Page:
The Tenth Affirmative Defense states that “Defendant is entitled to a credit/set-off for any compensation paid to Plaintiff to which he was not otherwise entitled to the extent such credits/set-off are permissible under the FLSA.”Plaintiff claims that this defense is conclusory in that it fails to allege any facts in support of any sort of set-off. Certain set-off defenses are allowable under the FLSA. Brennan v. Heard, 491 F.2d 1, 4 (5th Cir.1974), for instance, permits district courts to apply a set-off where the set-off would not reduce a plaintiff’s wages to an amount below the statutory minimum. Not all set-offs are permissible, however. This Court has previously ruled that “amounts loaned by an employer to an employee””cannot be applied to offset unpaid wages [under the FLSA].” Morrison, 434 F.Supp.2d at 1322 (citing Donovan v. Pointon, 717 F.2d 1320, 1323 (10th Cir.1983)).See also Hutton v. Grumpie’s Pizza & Subs, Inc., Case No. 07-81228-CIV-MIDDLEBROOKS, 2008 WL 1995091, *4 (S.D.Fla. May 7, 2008) (holding that a set-off defense for money employee allegedly stole from employer was inappropriate in FLSA). The Tenth Affirmative Defense does not state what, if any, compensation Plaintiff received to which he was not otherwise entitled, much less the nature of this compensation. The Tenth Affirmative Defense is stricken, but Defendant shall have leave to amend same.
The Sixteenth Affirmative Defense states that “[t]he Complaint fails to state a claim against [Defendant] upon which attorneys’ fees or costs can be awarded.”The FLSA provides that the Court “shall, in addition to any judgment awarded to the plaintiff or plaintiffs, allow a reasonable attorney’s fee to be paid by the defendant, and costs of the action.”29 U.S.C. § 216(b). The Sixteenth Affirmative Defense is stricken without leave to amend.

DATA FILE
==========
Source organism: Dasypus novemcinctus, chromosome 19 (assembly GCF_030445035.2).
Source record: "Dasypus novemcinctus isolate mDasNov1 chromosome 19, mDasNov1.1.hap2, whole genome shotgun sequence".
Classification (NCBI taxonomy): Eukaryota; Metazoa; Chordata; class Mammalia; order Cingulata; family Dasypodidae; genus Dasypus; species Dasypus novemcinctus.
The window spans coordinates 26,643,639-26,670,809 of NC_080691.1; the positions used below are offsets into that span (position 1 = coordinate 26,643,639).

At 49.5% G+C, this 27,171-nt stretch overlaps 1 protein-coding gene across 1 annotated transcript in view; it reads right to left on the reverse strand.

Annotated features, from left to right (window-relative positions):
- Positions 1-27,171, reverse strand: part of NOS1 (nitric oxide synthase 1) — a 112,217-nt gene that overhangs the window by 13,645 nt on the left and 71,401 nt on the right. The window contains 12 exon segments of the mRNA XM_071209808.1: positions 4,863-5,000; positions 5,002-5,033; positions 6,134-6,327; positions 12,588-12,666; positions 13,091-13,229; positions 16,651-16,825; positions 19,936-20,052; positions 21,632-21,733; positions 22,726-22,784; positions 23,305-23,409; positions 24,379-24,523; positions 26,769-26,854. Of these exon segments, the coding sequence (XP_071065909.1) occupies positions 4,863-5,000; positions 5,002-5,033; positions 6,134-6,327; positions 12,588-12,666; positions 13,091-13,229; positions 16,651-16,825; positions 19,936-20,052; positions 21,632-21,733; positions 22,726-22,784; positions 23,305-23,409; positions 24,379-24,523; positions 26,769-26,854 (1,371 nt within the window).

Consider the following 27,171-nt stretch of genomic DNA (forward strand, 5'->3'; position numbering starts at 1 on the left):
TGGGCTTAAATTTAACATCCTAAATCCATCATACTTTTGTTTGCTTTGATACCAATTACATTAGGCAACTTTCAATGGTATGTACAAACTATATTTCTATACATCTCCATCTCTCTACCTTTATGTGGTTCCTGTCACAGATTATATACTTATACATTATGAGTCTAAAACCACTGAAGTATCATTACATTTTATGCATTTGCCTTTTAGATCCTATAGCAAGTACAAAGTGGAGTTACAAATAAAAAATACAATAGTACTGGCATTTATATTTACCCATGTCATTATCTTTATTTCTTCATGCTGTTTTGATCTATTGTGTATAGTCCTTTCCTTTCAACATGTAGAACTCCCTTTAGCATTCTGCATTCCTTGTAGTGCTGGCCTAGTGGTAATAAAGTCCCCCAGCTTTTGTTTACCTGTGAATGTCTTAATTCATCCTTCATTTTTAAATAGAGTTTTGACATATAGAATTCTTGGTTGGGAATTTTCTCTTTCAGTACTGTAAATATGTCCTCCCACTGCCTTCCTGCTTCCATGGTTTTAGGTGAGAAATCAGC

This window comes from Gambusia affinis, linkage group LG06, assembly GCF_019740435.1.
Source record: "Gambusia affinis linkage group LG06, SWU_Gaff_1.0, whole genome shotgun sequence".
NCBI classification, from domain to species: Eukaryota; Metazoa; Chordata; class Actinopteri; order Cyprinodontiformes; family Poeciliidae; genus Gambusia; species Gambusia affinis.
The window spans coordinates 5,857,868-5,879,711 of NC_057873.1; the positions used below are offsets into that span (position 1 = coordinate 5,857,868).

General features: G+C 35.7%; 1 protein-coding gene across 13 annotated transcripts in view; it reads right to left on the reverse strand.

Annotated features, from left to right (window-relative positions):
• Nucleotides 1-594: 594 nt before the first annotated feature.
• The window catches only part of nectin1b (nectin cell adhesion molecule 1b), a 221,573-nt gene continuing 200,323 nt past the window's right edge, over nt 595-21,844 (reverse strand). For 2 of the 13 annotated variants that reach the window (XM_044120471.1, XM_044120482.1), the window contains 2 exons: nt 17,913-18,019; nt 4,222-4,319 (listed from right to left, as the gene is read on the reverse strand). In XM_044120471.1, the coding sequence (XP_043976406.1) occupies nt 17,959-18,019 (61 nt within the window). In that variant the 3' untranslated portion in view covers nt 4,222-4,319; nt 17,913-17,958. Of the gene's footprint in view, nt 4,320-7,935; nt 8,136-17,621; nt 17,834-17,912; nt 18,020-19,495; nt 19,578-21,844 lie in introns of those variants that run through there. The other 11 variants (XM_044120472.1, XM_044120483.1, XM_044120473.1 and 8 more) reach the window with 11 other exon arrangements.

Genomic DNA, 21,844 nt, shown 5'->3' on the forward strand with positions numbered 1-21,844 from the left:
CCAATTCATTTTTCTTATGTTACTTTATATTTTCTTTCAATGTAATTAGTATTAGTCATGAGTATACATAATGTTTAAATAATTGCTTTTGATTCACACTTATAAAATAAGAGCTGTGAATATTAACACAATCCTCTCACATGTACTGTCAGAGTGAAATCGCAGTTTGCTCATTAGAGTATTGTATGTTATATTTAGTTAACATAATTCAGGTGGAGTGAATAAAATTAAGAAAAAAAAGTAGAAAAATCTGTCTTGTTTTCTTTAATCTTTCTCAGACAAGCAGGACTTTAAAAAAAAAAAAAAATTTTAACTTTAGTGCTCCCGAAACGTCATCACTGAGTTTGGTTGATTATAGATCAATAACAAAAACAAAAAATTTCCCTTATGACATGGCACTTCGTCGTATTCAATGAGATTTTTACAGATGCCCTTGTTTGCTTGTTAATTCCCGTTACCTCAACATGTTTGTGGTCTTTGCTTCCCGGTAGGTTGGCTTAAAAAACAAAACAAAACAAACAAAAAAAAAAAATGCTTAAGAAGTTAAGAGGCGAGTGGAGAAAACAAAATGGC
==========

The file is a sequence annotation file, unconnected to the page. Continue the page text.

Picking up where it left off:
Defendant also requests attorneys’ fees pursuant to 28 U.S.C. § 1927, which provides for awards of attorney’s fees where
[a]ny attorney or other person admitted to conduct cases in any court of the United States or any Territory thereof who so multiplies the proceedings in any case unreasonably and vexatiously may be required by the court to satisfy personally the excess costs, expenses, and attorneys’ fees reasonably incurred because of such conduct.
There is no allegation of such conduct in the Answer. Accordingly, the request for fees pursuant to 28 U.S.C. § 1927 is stricken, but with leave to amend.”
Sarti v. Protective Services, Inc.
This case was before the Court on Defendants’ Motion to Dismiss Plaintiff’s Complaint, which was brought as a putative collective action. The Count dismissed the count sounding in conversion, based on Defendants’ failure to pay Plaintiff overtime, stating that such a claims was inappropriate under Florida law. However, noting that a putative class is neither certified or decertified solely based on a Plaintiff’s Complaint, the Court denied the branch of Defendants’ Motion seeking dismissal of the class allegations stating:
“In his Complaint, Plaintiff alleges that the present action is also being brought by ‘those similarly-situated to recover from the Employer unpaid overtime wages, as well as an additional amount as liquidated damages, costs, andreasonable attorney’s fees …’ (Compl.¶ 5.) Defendants seek to dismiss Plaintiff’s Complaint on the grounds that Plaintiff failed to properly certify a class under the FLSA. However, the Court may not decertify a class at the Complaint stage. See generally Simpkins v. Pulte Home Corp., No. 6:08-CV-130, 2008 WL 3927275 (M.D.Fla. Aug. 21, 2008). First, the Plaintiff must file a motion to conditionally certify a class and provide notice to similarly situated employees. See id After Plaintiff files his motion to conditionally certify a class, then the Defendant may Respond with arguments aiming to deny Plaintiff’s motion. See id.”
Accordingly, the Court denied Defendants’ Motion to Dismiss Plaintiff’s class allegations.